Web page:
Most policies to tackle desertification are bound to fail. The problem will get solved as soon as they become holistic
I once heard evolutionary biologist Elisabet Sahtouris say, “If we had viewed Earth from space for thousands of years, we would describe humans as a desert-making species.” Over that time, we would have watched the few natural deserts that receive almost no rainfall, expanding into regions that receive rainfall as high as 1,000 mm, or more. Such environmental degradation caused by one species is terrifying and it is entirely due to humans. This desertification is occurring in regions that experience seasonal rainfall with long dry periods and is the greatest visible sign of human presence.
Before I go any further, let’s look at the symptoms of desertification, which include increasing frequency and severity of droughts and floods, poverty, social breakdown, mass emigration, violence, war and clima te change. I do not include biodiversity loss as a symptom because desertification itself is a symptom of biodiversity loss, starting with the loss of vital soil-covering plant material. Exposed soil between plants results in the available rainfall becoming less effective as water runs off the soil surface or evaporates out of soil, which is why droughts and floods increase.
Over millennia, desertification has led to the failure of many civilisations. During my lifetime (and I’m 84), trillions of dollars have been spent and millions of lives lost because we continuously address only the symptoms. We all know that to be successful, we must address the cause of a problem.
Throughout history we have blamed livestock for causing desertification — too many sheep, goats, cattle or camels over-grazing. Today, thousands of academic papers and reports attribute desertification to overgrazing by too many animals. As a young man in the 1950s, I began to notice desertification occurring in national parks and tsetse fly-infested areas in Africa, but in these areas there were no livestock at all. This made me begin to question the dogma that was being taught and my training as an ecologist.
In a 2013 TED Talk, that went viral, I showed severe desertification on research plots and land managed by USA’s National Parks Service, which did not have any livestock on it at all. What could possibly be causing desertification if it wasn’t livestock? Finding it difficult to do meaningful research in an institution, in 1964, I decided to become an independent scientist. I was helped by thousands of ranchers, farmers, pastoralists and scientists on three continents, and we established the cause, and a remedy, over the next 20 years.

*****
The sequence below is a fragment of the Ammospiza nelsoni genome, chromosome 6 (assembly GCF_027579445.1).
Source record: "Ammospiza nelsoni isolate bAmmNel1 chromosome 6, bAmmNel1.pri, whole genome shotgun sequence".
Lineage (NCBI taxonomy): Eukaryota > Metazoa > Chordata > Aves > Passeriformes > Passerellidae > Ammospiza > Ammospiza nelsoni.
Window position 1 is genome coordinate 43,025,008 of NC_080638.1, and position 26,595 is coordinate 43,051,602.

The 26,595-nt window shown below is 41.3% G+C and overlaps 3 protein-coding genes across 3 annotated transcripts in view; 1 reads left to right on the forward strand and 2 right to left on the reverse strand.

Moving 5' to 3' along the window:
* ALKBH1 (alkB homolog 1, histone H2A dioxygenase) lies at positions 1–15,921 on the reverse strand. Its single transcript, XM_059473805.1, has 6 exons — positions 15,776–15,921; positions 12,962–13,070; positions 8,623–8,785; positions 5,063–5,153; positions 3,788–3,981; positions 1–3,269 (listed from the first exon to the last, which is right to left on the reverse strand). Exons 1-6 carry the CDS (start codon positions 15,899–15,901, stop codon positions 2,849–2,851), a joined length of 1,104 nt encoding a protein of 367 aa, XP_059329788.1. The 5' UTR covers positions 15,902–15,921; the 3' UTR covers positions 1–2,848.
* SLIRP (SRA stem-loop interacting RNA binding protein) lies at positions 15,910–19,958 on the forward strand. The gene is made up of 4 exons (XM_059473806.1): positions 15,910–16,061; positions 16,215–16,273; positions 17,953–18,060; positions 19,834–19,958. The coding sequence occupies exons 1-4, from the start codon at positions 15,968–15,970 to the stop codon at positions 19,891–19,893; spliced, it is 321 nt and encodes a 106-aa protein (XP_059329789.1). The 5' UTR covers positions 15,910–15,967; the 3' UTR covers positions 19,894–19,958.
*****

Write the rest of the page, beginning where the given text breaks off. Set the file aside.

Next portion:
What we discovered is that the cause of both desertification and climate change are the same: Management and policies that have never been able to adequately deal with the inevitable web of social, cultural, environmental and economic complexity. We have always believed that we have many tools to manage our environment, but all of them are aspects of ever-advancing technology, right from our first stick and stone tools.
Other than technology in various forms, the only tools we actually do have are: Fire and the idea of resting our environment. Both these tools (fire and rest) lead to desertification in seasonally arid regions.
The third tool, technology, can never be used to prevent, or reverse, desertification which is a biological problem that we can only solve using a biological solution. As I explained in the TED Talk, we have no option but to use the much-maligned livestock to help us mimic the vast herds of the past, which all soils and vegetation (in areas of seasonal rainfall) evolved with symbiotically.
The first piece of this puzzle was how would we do it? For thousands of years, knowledgeable pastoralists herded their animals, fully aware that their entire culture was dependent on their land and stock, but this had resulted in desertification. Then, a century of modern science devised a plethora of rotational and other grazing systems, which accelerated desertification, including in those nations where range science was developed!
There was simply no known way of running livestock without exposing the soil between plants over millions of hectares, which would result in desertification. Except in the areas of our planet that experience constant humidity: In these places, no matter how livestock are managed, desertification does not occur.
Seventy years ago, French pasture scientist Andre Voisin had established the reason why, even when using the best of rotational grazing, it leads to a loss of biodiversity in Europe although not to desertification in that environment. This is because of well-distributed humidity. Voisin had also discovered that some sort of “planning process” was needed to prevent rotational grazing causing biodiversity loss, and proved that overgrazing was not a function of animal numbers, as society and institutions still believe to this day.
Overgrazing is a function of time. It all depends on how many days plants are exposed to grazing and how many days before they are grazed again. We simply had to find a way of managing livestock, that catered for many variables, such as the rate of plant growth, number of herds, types of animals, while ensuring repeated, high physical animal impact (to mimic past herd behaviour under threat of predation), and cater for wildlife, crops, other land uses, as well as for erratic seasons. Only by doing this could we begin to reverse desertification.